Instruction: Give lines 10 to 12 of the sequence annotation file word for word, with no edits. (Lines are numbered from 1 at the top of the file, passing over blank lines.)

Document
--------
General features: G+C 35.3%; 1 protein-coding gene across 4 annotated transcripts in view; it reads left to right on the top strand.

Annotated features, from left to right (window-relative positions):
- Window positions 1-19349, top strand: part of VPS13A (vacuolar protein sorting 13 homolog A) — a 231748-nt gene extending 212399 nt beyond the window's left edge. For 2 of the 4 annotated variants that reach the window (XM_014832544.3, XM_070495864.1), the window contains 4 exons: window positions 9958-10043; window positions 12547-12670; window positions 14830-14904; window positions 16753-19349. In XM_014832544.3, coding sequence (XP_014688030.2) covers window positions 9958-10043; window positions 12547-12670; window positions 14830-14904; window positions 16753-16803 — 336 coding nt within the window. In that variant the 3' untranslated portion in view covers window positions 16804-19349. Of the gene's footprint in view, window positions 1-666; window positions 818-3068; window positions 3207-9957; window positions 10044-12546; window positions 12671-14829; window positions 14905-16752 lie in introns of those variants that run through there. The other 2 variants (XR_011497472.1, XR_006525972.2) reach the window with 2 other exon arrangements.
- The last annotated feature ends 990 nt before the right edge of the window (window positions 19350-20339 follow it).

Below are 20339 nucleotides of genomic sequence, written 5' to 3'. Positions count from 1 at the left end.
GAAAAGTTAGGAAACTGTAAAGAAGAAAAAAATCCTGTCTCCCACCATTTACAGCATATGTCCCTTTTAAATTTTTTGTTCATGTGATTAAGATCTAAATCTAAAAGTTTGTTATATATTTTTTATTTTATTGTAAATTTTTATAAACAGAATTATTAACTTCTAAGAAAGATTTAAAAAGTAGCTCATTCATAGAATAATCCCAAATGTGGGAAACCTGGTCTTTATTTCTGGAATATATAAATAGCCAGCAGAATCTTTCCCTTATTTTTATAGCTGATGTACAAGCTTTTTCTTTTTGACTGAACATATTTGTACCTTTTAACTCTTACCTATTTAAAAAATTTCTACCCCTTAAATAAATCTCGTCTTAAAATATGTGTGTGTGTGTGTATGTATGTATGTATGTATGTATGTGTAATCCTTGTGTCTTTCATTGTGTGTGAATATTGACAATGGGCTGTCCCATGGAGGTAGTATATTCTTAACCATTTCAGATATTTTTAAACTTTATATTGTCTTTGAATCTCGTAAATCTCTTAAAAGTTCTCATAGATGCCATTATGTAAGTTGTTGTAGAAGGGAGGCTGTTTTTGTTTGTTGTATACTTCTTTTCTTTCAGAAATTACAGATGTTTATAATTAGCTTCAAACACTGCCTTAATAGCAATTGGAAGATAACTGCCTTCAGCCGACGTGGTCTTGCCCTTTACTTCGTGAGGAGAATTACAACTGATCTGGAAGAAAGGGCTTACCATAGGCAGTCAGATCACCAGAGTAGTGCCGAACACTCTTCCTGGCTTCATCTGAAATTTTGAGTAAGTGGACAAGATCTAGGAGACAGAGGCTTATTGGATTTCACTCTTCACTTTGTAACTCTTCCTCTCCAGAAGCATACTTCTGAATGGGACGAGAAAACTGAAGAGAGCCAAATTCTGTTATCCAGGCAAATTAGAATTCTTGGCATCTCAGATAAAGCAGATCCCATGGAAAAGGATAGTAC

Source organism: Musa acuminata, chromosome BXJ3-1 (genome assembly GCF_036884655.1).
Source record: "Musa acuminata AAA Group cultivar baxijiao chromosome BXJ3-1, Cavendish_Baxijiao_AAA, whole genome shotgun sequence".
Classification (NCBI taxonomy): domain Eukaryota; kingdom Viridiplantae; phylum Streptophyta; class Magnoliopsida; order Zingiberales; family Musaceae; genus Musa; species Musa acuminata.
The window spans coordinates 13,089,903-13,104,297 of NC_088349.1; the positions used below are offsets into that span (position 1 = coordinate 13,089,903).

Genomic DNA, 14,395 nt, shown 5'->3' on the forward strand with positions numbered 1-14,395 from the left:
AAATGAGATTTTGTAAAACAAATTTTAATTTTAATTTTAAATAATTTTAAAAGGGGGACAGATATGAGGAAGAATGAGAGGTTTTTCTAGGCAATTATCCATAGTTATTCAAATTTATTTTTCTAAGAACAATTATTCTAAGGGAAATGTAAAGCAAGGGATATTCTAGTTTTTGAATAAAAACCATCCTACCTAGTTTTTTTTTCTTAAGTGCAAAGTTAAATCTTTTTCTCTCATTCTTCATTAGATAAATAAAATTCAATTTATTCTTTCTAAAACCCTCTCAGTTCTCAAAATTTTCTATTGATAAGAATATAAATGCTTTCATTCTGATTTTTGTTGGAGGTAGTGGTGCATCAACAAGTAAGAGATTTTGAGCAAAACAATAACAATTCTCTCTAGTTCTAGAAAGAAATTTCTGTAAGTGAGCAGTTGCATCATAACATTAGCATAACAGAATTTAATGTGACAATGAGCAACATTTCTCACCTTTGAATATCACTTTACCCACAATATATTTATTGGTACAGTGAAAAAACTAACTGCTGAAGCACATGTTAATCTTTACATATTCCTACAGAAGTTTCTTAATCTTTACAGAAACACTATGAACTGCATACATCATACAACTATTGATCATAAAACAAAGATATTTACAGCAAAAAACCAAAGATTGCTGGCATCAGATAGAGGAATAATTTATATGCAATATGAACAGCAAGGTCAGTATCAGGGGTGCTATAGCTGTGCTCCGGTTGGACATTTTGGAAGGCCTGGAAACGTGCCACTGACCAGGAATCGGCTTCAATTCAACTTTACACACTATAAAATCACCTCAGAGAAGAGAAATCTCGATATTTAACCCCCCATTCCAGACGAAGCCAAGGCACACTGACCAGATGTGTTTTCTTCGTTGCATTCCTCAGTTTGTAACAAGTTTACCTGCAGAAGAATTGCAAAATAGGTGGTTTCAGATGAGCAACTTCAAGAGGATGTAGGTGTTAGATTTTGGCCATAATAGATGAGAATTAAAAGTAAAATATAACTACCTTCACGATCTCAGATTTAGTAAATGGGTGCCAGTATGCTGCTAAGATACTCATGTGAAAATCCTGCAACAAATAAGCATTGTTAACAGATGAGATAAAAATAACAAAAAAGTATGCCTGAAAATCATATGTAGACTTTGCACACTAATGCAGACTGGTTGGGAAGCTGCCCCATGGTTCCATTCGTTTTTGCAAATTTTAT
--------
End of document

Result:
The window spans coordinates 13,089,903-13,104,297 of NC_088349.1; the positions used below are offsets into that span (position 1 = coordinate 13,089,903).

Genomic DNA, 14,395 nt, shown 5'->3' on the forward strand with positions numbered 1-14,395 from the left:
AAATGAGATTTTGTAAAACAAATTTTAATTTTAATTTTAAATAATTTTAAAAGGGGGACAGATATGAGGAAGAATGAGAGGTTTTTCTAGGCAATTATCCATAGTTATTCAAATTTATTTTTCTAAGAACAATTATTCTAAGGGAAATGTAAAGCAAGGGATATTCTAGTTTTTGAATAAAAACCATCCTACCTAGTTTTTTTTTCTTAAGTGCAAAGTTAAATCTTTTTCTCTCATTCTTCATTAGATAAATAAAATTCAATTTATTCTTTCTAAAACCCTCTCAGTTCTCAAAATTTTCTATTGATAAGAATATAAATGCTTTCATTCTGATTTTTGTTGGAGGTAGTGGTGCATCAACAAGTAAGAGATTTTGAGCAAAACAATAACAATTCTCTCTAGTTCTAGAAAGAAATTTCTGTAAGTGAGCAGTTGCATCATAACATTAGCATAACAGAATTTAATGTGACAATGAGCAACATTTCTCACCTTTGAATATCACTTTACCCACAATATATTTATTGGTACAGTGAAAAAACTAACTGCTGAAGCACATGTTAATCTTTACATATTCCTACAGAAGTTTCTTAATCTTTACAGAAACACTATGAACTGCATACATCATACAACTATTGATCATAAAACAAAGATATTTACAGCAAAAAACCAAAGATTGCTGGCATCAGATAGAGGAATAATTTATATGCAATATGAACAGCAAGGTCAGTATCAGGGGTGCTATAGCTGTGCTCCGGTTGGACATTTTGGAAGGCCTGGAAACGTGCCACTGACCAGGAATCGGCTTCAATTCAACTTTACACACTATAAAATCACCTCAGAGAAGAGAAATCTCGATATTTAACCCCCCATTCCAGACGAAGCCAAGGCACACTGACCAGATGTGTTTTCTTCGTTGCATTCCTCAGTTTGTAACAAGTTTACCTGCAGAAGAATTGCAAAATAGGTGGTTTCAGATGAGCAACTTCAAGAGGATGTAGGTGTTAGATTTTGGCCATAATAGATGAGAATTAAAAGTAAAATATAACTACCTTCACGATCTCAGATTTAGTAAATGGGTGCCAGTATGCTGCTAAGATACTCATGTGAAAATCCTGCAACAAATAAGCATTGTTAACAGATGAGATAAAAATAACAAAAAAGTATGCCTGAAAATCATATGTAGACTTTGCACACTAATGCAGACTGGTTGGGAAGCTGCCCCATGGTTCCATTCGTTTTTGCAAATTTTAT